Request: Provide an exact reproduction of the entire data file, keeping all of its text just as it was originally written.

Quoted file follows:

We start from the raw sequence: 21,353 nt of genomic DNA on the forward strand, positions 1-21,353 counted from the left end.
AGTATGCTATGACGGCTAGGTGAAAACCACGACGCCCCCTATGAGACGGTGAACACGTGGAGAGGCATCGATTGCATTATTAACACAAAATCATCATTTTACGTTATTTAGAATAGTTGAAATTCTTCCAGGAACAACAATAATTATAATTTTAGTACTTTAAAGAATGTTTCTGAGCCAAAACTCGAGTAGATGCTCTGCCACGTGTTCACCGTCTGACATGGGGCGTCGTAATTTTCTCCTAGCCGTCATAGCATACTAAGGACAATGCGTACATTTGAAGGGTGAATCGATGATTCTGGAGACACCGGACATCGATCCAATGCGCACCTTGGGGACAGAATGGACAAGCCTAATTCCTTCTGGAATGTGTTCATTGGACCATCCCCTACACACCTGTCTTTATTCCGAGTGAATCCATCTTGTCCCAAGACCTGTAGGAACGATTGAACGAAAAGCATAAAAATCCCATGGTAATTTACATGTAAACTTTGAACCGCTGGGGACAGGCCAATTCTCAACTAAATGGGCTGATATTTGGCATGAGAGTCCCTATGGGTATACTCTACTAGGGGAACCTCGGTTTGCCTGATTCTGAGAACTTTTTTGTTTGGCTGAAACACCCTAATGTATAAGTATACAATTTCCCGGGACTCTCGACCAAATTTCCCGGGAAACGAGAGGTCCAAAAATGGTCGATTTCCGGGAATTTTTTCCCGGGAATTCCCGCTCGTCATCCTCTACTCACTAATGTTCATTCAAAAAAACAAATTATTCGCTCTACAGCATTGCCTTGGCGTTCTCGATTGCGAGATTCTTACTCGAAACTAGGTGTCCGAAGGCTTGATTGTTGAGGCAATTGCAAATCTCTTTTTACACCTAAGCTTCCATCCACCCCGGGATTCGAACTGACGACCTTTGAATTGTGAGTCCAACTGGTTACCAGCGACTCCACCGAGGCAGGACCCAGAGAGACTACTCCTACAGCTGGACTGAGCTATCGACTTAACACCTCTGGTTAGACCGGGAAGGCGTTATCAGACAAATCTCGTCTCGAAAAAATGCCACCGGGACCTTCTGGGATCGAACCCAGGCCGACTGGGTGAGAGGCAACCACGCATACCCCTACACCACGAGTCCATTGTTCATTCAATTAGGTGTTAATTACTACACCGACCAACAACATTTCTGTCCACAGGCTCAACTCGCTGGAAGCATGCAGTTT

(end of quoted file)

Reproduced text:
We start from the raw sequence: 21,353 nt of genomic DNA on the forward strand, positions 1-21,353 counted from the left end.
AGTATGCTATGACGGCTAGGTGAAAACCACGACGCCCCCTATGAGACGGTGAACACGTGGAGAGGCATCGATTGCATTATTAACACAAAATCATCATTTTACGTTATTTAGAATAGTTGAAATTCTTCCAGGAACAACAATAATTATAATTTTAGTACTTTAAAGAATGTTTCTGAGCCAAAACTCGAGTAGATGCTCTGCCACGTGTTCACCGTCTGACATGGGGCGTCGTAATTTTCTCCTAGCCGTCATAGCATACTAAGGACAATGCGTACATTTGAAGGGTGAATCGATGATTCTGGAGACACCGGACATCGATCCAATGCGCACCTTGGGGACAGAATGGACAAGCCTAATTCCTTCTGGAATGTGTTCATTGGACCATCCCCTACACACCTGTCTTTATTCCGAGTGAATCCATCTTGTCCCAAGACCTGTAGGAACGATTGAACGAAAAGCATAAAAATCCCATGGTAATTTACATGTAAACTTTGAACCGCTGGGGACAGGCCAATTCTCAACTAAATGGGCTGATATTTGGCATGAGAGTCCCTATGGGTATACTCTACTAGGGGAACCTCGGTTTGCCTGATTCTGAGAACTTTTTTGTTTGGCTGAAACACCCTAATGTATAAGTATACAATTTCCCGGGACTCTCGACCAAATTTCCCGGGAAACGAGAGGTCCAAAAATGGTCGATTTCCGGGAATTTTTTCCCGGGAATTCCCGCTCGTCATCCTCTACTCACTAATGTTCATTCAAAAAAACAAATTATTCGCTCTACAGCATTGCCTTGGCGTTCTCGATTGCGAGATTCTTACTCGAAACTAGGTGTCCGAAGGCTTGATTGTTGAGGCAATTGCAAATCTCTTTTTACACCTAAGCTTCCATCCACCCCGGGATTCGAACTGACGACCTTTGAATTGTGAGTCCAACTGGTTACCAGCGACTCCACCGAGGCAGGACCCAGAGAGACTACTCCTACAGCTGGACTGAGCTATCGACTTAACACCTCTGGTTAGACCGGGAAGGCGTTATCAGACAAATCTCGTCTCGAAAAAATGCCACCGGGACCTTCTGGGATCGAACCCAGGCCGACTGGGTGAGAGGCAACCACGCATACCCCTACACCACGAGTCCATTGTTCATTCAATTAGGTGTTAATTACTACACCGACCAACAACATTTCTGTCCACAGGCTCAACTCGCTGGAAGCATGCAGTTT